Issue 130: Theory – Grouping of Notes

I have been teaching Grade 2 Music Theory for the first time ever this year. There are just half-a-dozen children, aged ten and eleven, taking the exam next month, and they are all at least Grade 2 or 3 on their practical instrument.

Lessons are informal, and lively, and only a few topics have given cause for concern; minor scales, identifying semitones, and Grouping of Notes.

Well, minor scales are really just a matter of learning the rules and applying them. I reckon I’ve done a decent job of teaching them, and now the children just have to get on with the business of learning them. Which also means key-signatures.

Identifying semitones is something that cropped up in a past paper, and I need to go over it. (It does rely on them revising their minor scales, and key-signatures – three birds, one stone).

Interesting? Inspiring? Wow!Grouping of Notes – Ugh. I haven’t found an easy way of explaining this. And it is not helped by having all the appearance of just being a matter of opinion

As soon as you teach a rule, for example “Every beat is a group”, you find an exception “unless you are in triple time, in which case you beam all the quavers together, or in quadruple time, in which case you beam/group notes together in half bars” – the children are now looking glazed.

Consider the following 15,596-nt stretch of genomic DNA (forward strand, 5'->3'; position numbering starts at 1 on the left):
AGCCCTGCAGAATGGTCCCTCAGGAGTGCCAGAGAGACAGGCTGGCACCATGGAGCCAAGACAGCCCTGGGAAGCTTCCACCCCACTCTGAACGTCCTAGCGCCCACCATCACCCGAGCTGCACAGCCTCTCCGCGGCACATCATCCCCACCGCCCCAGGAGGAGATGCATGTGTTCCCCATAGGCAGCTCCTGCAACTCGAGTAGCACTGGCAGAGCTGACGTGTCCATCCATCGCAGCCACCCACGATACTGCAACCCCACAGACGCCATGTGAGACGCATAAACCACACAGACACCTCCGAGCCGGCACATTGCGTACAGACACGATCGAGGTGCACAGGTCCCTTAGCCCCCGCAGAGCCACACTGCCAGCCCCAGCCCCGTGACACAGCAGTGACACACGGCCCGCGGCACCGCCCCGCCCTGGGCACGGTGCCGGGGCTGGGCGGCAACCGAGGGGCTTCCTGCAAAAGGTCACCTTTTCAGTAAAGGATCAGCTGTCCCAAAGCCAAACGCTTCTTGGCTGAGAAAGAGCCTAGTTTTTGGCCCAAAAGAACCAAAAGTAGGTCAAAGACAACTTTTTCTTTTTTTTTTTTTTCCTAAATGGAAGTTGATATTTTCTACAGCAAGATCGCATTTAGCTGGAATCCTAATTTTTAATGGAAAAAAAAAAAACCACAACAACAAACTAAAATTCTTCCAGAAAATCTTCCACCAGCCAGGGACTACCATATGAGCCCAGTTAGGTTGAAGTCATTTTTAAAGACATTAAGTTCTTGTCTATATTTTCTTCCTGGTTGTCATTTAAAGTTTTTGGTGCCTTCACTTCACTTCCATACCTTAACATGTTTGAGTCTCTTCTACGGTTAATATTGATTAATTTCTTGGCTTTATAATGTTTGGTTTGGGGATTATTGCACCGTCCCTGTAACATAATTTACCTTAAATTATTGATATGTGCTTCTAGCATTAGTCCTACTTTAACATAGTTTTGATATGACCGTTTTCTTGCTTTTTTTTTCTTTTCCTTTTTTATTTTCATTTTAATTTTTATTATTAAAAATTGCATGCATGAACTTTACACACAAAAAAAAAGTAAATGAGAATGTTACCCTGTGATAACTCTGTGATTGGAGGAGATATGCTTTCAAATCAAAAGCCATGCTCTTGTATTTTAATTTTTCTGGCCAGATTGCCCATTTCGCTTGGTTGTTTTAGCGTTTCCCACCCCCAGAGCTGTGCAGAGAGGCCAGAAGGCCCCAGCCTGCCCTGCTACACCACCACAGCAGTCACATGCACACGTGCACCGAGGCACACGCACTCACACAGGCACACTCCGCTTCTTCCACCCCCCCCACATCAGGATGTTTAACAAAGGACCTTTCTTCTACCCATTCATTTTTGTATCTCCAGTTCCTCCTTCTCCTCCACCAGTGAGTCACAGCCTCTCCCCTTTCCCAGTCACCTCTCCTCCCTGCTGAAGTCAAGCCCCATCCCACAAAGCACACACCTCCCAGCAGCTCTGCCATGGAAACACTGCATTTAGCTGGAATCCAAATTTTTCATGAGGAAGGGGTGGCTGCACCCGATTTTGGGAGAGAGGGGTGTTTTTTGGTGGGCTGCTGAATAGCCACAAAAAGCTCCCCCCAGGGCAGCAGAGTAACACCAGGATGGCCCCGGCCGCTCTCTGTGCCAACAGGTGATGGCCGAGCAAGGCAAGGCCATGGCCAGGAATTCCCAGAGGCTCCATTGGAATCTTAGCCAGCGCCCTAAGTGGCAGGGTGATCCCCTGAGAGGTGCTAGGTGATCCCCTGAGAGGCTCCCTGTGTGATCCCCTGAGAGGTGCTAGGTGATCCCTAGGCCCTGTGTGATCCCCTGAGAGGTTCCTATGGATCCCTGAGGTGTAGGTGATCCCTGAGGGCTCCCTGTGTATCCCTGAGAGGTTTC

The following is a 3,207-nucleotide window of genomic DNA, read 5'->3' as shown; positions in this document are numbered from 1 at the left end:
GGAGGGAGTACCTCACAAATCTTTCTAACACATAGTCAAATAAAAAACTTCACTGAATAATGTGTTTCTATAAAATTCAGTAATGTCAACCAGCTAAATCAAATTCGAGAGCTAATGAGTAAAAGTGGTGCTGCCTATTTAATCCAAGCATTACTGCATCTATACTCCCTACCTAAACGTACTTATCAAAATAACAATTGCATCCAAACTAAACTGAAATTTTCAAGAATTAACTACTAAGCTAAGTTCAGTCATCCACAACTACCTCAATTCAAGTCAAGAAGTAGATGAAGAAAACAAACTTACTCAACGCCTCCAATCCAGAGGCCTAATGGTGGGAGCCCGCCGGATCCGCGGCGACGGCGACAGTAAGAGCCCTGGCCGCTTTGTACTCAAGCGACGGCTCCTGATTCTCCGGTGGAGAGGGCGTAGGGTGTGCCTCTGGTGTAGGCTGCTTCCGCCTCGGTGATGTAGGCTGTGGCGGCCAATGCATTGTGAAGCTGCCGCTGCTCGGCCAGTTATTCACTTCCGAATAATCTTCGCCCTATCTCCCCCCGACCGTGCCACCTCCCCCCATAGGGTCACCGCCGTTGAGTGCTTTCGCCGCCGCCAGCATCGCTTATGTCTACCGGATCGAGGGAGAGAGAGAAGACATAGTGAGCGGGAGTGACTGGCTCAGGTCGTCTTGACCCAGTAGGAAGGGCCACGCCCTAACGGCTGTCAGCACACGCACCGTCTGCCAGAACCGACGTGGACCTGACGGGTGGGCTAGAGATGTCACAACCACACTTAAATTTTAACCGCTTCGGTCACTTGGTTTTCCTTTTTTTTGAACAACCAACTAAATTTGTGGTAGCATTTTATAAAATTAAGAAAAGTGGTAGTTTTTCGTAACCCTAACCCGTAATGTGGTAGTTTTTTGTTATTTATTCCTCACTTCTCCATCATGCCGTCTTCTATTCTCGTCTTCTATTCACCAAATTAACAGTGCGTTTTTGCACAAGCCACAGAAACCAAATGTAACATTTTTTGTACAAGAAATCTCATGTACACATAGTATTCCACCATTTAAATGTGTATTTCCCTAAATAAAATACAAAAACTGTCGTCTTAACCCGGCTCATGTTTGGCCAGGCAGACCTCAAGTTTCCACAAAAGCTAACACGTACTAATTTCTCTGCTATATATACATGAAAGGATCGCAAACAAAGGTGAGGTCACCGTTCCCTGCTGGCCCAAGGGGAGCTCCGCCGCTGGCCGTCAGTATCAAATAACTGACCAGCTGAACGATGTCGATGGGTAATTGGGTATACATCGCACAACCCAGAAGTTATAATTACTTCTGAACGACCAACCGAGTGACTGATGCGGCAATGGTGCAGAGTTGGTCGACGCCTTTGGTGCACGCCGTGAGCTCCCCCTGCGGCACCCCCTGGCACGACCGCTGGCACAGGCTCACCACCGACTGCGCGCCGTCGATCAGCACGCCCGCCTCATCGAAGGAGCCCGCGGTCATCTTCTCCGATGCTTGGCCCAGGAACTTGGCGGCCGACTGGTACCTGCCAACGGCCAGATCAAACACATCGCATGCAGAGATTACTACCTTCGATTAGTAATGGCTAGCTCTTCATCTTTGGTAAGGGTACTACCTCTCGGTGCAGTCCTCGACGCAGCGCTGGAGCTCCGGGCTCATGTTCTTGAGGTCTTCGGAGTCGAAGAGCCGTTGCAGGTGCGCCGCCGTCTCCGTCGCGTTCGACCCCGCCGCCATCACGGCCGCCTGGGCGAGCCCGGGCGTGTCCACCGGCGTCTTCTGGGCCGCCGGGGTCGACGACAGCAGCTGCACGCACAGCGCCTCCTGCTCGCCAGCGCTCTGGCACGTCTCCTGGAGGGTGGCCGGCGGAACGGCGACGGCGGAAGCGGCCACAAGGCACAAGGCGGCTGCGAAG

If you now want to completely fry their brains, add, as an aside “and make sure you avoid unnecessary ties, especially in quadruple time”

Now you realize that they have forgotten what duple, triple and quadruple mean, and as for the concept of a half bar…

Back to the beginning. I guess the “every beat is a group” rule is the one to start with, and then take it from there. I’ve still got about a month (with SATS tests and half term intervening) to try and get this sorted.

birds on a branch divider

 

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